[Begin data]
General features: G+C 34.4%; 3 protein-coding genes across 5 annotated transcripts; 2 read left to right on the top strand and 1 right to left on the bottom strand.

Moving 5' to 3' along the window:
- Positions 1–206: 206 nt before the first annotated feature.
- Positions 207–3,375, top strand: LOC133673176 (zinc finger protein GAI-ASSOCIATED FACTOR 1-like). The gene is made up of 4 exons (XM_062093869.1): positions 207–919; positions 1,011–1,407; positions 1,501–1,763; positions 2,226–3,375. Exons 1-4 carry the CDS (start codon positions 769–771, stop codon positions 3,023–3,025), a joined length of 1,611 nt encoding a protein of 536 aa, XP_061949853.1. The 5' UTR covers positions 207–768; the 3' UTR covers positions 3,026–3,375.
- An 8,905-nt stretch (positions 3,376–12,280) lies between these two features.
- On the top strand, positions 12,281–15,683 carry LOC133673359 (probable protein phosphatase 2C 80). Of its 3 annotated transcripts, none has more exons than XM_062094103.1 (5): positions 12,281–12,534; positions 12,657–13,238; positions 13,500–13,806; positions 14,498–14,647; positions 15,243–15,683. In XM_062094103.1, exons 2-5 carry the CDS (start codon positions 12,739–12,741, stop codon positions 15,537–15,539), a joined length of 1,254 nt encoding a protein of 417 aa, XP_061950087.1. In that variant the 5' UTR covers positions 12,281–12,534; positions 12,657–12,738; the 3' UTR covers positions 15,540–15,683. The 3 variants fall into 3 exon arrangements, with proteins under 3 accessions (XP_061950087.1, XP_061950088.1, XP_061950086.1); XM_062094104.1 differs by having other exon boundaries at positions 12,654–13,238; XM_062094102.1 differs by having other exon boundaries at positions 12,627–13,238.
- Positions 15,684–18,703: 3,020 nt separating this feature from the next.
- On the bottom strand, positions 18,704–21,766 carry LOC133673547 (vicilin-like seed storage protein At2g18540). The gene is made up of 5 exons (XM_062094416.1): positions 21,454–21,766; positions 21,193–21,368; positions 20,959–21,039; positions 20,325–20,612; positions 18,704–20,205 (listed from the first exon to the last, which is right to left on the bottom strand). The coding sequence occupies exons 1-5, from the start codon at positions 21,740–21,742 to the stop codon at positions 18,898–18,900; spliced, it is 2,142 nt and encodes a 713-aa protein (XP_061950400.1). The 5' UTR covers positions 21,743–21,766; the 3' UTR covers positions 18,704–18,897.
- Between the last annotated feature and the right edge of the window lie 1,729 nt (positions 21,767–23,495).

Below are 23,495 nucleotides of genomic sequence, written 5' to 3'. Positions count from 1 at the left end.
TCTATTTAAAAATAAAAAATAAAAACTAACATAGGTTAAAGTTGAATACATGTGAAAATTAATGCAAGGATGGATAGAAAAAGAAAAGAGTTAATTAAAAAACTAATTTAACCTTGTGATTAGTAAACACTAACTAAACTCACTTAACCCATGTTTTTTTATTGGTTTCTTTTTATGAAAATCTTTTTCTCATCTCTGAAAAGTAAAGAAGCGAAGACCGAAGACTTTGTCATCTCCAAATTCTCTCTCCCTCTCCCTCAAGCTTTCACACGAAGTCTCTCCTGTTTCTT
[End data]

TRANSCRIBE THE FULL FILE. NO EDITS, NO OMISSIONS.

General features: G+C 34.4%; 3 protein-coding genes across 5 annotated transcripts; 2 read left to right on the top strand and 1 right to left on the bottom strand.

Moving 5' to 3' along the window:
- Positions 1–206: 206 nt before the first annotated feature.
- Positions 207–3,375, top strand: LOC133673176 (zinc finger protein GAI-ASSOCIATED FACTOR 1-like). The gene is made up of 4 exons (XM_062093869.1): positions 207–919; positions 1,011–1,407; positions 1,501–1,763; positions 2,226–3,375. Exons 1-4 carry the CDS (start codon positions 769–771, stop codon positions 3,023–3,025), a joined length of 1,611 nt encoding a protein of 536 aa, XP_061949853.1. The 5' UTR covers positions 207–768; the 3' UTR covers positions 3,026–3,375.
- An 8,905-nt stretch (positions 3,376–12,280) lies between these two features.
- On the top strand, positions 12,281–15,683 carry LOC133673359 (probable protein phosphatase 2C 80). Of its 3 annotated transcripts, none has more exons than XM_062094103.1 (5): positions 12,281–12,534; positions 12,657–13,238; positions 13,500–13,806; positions 14,498–14,647; positions 15,243–15,683. In XM_062094103.1, exons 2-5 carry the CDS (start codon positions 12,739–12,741, stop codon positions 15,537–15,539), a joined length of 1,254 nt encoding a protein of 417 aa, XP_061950087.1. In that variant the 5' UTR covers positions 12,281–12,534; positions 12,657–12,738; the 3' UTR covers positions 15,540–15,683. The 3 variants fall into 3 exon arrangements, with proteins under 3 accessions (XP_061950087.1, XP_061950088.1, XP_061950086.1); XM_062094104.1 differs by having other exon boundaries at positions 12,654–13,238; XM_062094102.1 differs by having other exon boundaries at positions 12,627–13,238.
- Positions 15,684–18,703: 3,020 nt separating this feature from the next.
- On the bottom strand, positions 18,704–21,766 carry LOC133673547 (vicilin-like seed storage protein At2g18540). The gene is made up of 5 exons (XM_062094416.1): positions 21,454–21,766; positions 21,193–21,368; positions 20,959–21,039; positions 20,325–20,612; positions 18,704–20,205 (listed from the first exon to the last, which is right to left on the bottom strand). The coding sequence occupies exons 1-5, from the start codon at positions 21,740–21,742 to the stop codon at positions 18,898–18,900; spliced, it is 2,142 nt and encodes a 713-aa protein (XP_061950400.1). The 5' UTR covers positions 21,743–21,766; the 3' UTR covers positions 18,704–18,897.
- Between the last annotated feature and the right edge of the window lie 1,729 nt (positions 21,767–23,495).

Below are 23,495 nucleotides of genomic sequence, written 5' to 3'. Positions count from 1 at the left end.
TCTATTTAAAAATAAAAAATAAAAACTAACATAGGTTAAAGTTGAATACATGTGAAAATTAATGCAAGGATGGATAGAAAAAGAAAAGAGTTAATTAAAAAACTAATTTAACCTTGTGATTAGTAAACACTAACTAAACTCACTTAACCCATGTTTTTTTATTGGTTTCTTTTTATGAAAATCTTTTTCTCATCTCTGAAAAGTAAAGAAGCGAAGACCGAAGACTTTGTCATCTCCAAATTCTCTCTCCCTCTCCCTCAAGCTTTCACACGAAGTCTCTCCTGTTTCTT